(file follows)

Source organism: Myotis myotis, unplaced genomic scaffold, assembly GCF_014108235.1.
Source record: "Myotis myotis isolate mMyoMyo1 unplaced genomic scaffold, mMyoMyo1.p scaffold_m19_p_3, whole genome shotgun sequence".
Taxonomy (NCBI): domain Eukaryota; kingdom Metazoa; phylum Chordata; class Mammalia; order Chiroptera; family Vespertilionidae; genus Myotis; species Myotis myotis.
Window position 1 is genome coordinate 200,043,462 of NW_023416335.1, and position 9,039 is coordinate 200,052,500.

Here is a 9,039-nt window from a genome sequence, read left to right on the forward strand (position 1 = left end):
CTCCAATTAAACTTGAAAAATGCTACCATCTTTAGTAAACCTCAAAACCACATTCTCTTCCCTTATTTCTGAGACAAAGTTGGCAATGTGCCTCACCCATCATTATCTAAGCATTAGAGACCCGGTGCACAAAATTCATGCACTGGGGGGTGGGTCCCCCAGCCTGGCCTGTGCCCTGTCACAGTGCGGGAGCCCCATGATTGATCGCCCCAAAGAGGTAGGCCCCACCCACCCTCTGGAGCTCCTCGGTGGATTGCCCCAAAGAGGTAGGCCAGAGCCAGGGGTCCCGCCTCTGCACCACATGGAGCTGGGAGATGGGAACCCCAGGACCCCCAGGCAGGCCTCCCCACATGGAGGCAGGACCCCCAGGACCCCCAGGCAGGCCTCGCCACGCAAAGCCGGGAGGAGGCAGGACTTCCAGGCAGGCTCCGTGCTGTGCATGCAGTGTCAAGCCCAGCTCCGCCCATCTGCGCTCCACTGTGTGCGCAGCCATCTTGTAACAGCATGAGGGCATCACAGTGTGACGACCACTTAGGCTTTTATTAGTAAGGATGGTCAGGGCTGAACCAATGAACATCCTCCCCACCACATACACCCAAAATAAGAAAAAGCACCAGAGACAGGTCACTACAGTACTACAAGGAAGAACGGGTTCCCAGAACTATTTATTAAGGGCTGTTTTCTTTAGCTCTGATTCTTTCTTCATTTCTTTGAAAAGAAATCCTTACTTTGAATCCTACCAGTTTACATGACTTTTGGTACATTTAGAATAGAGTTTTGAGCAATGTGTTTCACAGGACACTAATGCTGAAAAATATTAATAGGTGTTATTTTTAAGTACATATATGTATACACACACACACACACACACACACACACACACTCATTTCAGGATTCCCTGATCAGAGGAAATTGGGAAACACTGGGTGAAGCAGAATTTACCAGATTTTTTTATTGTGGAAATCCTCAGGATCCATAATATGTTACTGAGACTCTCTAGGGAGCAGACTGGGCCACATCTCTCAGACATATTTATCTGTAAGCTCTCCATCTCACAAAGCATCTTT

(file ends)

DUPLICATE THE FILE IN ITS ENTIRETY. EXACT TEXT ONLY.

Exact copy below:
Source organism: Myotis myotis, unplaced genomic scaffold, assembly GCF_014108235.1.
Source record: "Myotis myotis isolate mMyoMyo1 unplaced genomic scaffold, mMyoMyo1.p scaffold_m19_p_3, whole genome shotgun sequence".
Taxonomy (NCBI): domain Eukaryota; kingdom Metazoa; phylum Chordata; class Mammalia; order Chiroptera; family Vespertilionidae; genus Myotis; species Myotis myotis.
Window position 1 is genome coordinate 200,043,462 of NW_023416335.1, and position 9,039 is coordinate 200,052,500.

Here is a 9,039-nt window from a genome sequence, read left to right on the forward strand (position 1 = left end):
CTCCAATTAAACTTGAAAAATGCTACCATCTTTAGTAAACCTCAAAACCACATTCTCTTCCCTTATTTCTGAGACAAAGTTGGCAATGTGCCTCACCCATCATTATCTAAGCATTAGAGACCCGGTGCACAAAATTCATGCACTGGGGGGTGGGTCCCCCAGCCTGGCCTGTGCCCTGTCACAGTGCGGGAGCCCCATGATTGATCGCCCCAAAGAGGTAGGCCCCACCCACCCTCTGGAGCTCCTCGGTGGATTGCCCCAAAGAGGTAGGCCAGAGCCAGGGGTCCCGCCTCTGCACCACATGGAGCTGGGAGATGGGAACCCCAGGACCCCCAGGCAGGCCTCCCCACATGGAGGCAGGACCCCCAGGACCCCCAGGCAGGCCTCGCCACGCAAAGCCGGGAGGAGGCAGGACTTCCAGGCAGGCTCCGTGCTGTGCATGCAGTGTCAAGCCCAGCTCCGCCCATCTGCGCTCCACTGTGTGCGCAGCCATCTTGTAACAGCATGAGGGCATCACAGTGTGACGACCACTTAGGCTTTTATTAGTAAGGATGGTCAGGGCTGAACCAATGAACATCCTCCCCACCACATACACCCAAAATAAGAAAAAGCACCAGAGACAGGTCACTACAGTACTACAAGGAAGAACGGGTTCCCAGAACTATTTATTAAGGGCTGTTTTCTTTAGCTCTGATTCTTTCTTCATTTCTTTGAAAAGAAATCCTTACTTTGAATCCTACCAGTTTACATGACTTTTGGTACATTTAGAATAGAGTTTTGAGCAATGTGTTTCACAGGACACTAATGCTGAAAAATATTAATAGGTGTTATTTTTAAGTACATATATGTATACACACACACACACACACACACACACACACACTCATTTCAGGATTCCCTGATCAGAGGAAATTGGGAAACACTGGGTGAAGCAGAATTTACCAGATTTTTTTATTGTGGAAATCCTCAGGATCCATAATATGTTACTGAGACTCTCTAGGGAGCAGACTGGGCCACATCTCTCAGACATATTTATCTGTAAGCTCTCCATCTCACAAAGCATCTTT